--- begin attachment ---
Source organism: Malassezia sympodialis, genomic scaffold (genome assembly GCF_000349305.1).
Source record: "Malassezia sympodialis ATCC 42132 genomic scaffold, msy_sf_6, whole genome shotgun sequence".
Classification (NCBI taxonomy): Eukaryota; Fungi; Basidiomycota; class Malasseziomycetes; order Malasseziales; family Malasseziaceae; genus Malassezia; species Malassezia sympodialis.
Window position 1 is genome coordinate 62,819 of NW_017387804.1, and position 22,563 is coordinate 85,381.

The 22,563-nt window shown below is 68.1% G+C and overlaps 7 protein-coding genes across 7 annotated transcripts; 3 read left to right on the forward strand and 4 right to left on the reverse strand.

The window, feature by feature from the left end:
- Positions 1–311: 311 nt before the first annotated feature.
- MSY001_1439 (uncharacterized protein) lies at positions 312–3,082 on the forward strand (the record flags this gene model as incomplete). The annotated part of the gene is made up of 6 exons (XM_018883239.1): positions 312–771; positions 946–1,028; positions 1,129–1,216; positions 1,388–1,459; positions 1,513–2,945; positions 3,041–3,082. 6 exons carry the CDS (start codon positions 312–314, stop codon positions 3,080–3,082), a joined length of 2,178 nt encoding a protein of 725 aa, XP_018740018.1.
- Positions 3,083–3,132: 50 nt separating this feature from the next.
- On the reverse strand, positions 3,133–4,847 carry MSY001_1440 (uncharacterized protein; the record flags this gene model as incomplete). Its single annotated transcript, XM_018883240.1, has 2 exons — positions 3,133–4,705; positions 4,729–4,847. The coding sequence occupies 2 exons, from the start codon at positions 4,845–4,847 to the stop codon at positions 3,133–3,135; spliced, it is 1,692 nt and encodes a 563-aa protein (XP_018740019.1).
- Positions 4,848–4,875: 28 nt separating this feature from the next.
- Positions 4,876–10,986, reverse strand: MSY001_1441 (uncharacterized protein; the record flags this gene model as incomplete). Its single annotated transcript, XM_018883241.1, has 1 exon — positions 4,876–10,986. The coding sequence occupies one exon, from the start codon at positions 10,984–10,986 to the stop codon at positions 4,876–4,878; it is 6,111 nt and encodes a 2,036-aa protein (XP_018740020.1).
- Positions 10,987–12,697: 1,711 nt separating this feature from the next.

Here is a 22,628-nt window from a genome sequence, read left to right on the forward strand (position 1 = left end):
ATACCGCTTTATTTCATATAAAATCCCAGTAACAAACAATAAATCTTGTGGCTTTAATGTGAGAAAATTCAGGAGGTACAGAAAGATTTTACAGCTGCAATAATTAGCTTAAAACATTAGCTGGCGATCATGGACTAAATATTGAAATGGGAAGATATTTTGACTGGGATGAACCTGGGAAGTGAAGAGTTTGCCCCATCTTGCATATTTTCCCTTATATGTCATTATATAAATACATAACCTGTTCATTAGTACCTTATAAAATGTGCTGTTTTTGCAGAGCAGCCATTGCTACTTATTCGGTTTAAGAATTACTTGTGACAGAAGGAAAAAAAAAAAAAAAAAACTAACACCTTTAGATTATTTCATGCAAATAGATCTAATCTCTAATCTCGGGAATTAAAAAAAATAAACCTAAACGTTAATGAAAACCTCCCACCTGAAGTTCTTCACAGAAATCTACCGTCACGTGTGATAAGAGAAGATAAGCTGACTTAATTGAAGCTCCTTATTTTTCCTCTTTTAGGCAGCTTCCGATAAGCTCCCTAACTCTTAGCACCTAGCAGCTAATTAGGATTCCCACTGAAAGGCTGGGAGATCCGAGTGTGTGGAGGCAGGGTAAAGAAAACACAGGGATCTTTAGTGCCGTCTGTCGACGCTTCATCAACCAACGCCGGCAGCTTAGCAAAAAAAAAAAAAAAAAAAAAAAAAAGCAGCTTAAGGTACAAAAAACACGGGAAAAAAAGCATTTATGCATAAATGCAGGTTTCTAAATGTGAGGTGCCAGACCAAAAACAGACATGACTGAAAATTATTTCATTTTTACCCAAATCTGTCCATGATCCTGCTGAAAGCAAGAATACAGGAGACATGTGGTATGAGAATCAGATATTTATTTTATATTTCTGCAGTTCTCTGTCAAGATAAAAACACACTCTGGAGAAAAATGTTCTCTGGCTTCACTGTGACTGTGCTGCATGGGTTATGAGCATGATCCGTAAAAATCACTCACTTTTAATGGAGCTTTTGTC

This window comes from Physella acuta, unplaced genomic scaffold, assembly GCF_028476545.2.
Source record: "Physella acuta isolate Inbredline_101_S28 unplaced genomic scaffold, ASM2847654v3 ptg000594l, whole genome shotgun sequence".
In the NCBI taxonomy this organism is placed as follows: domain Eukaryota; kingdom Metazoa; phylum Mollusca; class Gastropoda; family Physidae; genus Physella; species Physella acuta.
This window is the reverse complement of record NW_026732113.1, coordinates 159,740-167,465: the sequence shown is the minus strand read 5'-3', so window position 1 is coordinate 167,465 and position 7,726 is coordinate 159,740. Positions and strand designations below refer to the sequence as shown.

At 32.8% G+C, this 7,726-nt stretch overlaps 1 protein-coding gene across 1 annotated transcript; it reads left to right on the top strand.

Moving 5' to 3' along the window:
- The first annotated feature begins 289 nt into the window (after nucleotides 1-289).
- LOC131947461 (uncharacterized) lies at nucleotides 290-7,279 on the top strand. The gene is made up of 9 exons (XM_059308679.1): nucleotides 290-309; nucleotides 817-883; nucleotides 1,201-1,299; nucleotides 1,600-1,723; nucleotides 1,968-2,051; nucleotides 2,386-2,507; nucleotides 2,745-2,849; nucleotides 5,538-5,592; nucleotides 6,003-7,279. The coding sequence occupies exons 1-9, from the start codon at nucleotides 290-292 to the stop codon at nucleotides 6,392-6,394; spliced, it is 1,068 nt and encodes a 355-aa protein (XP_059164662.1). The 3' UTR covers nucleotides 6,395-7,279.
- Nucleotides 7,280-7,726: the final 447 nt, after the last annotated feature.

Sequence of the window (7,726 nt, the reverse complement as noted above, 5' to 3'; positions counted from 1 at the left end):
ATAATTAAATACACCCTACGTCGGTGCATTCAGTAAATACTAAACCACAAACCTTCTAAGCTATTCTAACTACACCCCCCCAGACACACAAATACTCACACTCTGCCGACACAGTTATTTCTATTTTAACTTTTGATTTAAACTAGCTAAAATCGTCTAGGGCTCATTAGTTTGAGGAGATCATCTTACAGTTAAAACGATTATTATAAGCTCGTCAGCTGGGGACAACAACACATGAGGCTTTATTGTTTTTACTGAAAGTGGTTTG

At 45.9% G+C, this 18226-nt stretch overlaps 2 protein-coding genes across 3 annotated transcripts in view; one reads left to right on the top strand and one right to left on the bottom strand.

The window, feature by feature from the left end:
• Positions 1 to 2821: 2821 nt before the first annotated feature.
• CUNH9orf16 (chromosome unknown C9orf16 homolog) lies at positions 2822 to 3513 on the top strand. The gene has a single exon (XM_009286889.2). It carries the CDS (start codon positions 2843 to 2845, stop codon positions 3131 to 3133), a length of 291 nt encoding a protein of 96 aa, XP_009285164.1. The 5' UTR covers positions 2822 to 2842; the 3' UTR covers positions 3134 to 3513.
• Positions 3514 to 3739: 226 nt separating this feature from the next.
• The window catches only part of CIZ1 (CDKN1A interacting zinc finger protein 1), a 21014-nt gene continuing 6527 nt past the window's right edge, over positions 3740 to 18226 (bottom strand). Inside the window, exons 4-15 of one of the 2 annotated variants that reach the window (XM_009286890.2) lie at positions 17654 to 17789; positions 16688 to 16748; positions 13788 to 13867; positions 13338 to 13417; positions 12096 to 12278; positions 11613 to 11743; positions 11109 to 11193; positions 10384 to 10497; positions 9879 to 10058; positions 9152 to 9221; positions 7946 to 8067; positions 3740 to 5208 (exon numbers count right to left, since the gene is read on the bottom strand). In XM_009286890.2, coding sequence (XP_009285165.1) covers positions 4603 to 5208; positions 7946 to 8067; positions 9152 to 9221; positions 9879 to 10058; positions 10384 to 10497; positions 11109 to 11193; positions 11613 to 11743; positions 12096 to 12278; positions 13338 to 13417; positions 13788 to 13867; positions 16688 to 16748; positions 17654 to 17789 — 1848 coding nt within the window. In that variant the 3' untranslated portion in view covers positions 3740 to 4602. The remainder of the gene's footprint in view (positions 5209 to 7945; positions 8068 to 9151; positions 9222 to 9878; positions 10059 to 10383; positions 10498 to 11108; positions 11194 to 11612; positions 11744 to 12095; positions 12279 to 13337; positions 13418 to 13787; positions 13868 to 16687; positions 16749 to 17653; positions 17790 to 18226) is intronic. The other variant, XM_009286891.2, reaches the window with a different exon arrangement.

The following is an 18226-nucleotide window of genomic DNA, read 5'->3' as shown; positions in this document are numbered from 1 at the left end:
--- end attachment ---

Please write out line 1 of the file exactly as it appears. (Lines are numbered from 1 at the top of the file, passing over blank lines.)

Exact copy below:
Source organism: Malassezia sympodialis, genomic scaffold (genome assembly GCF_000349305.1).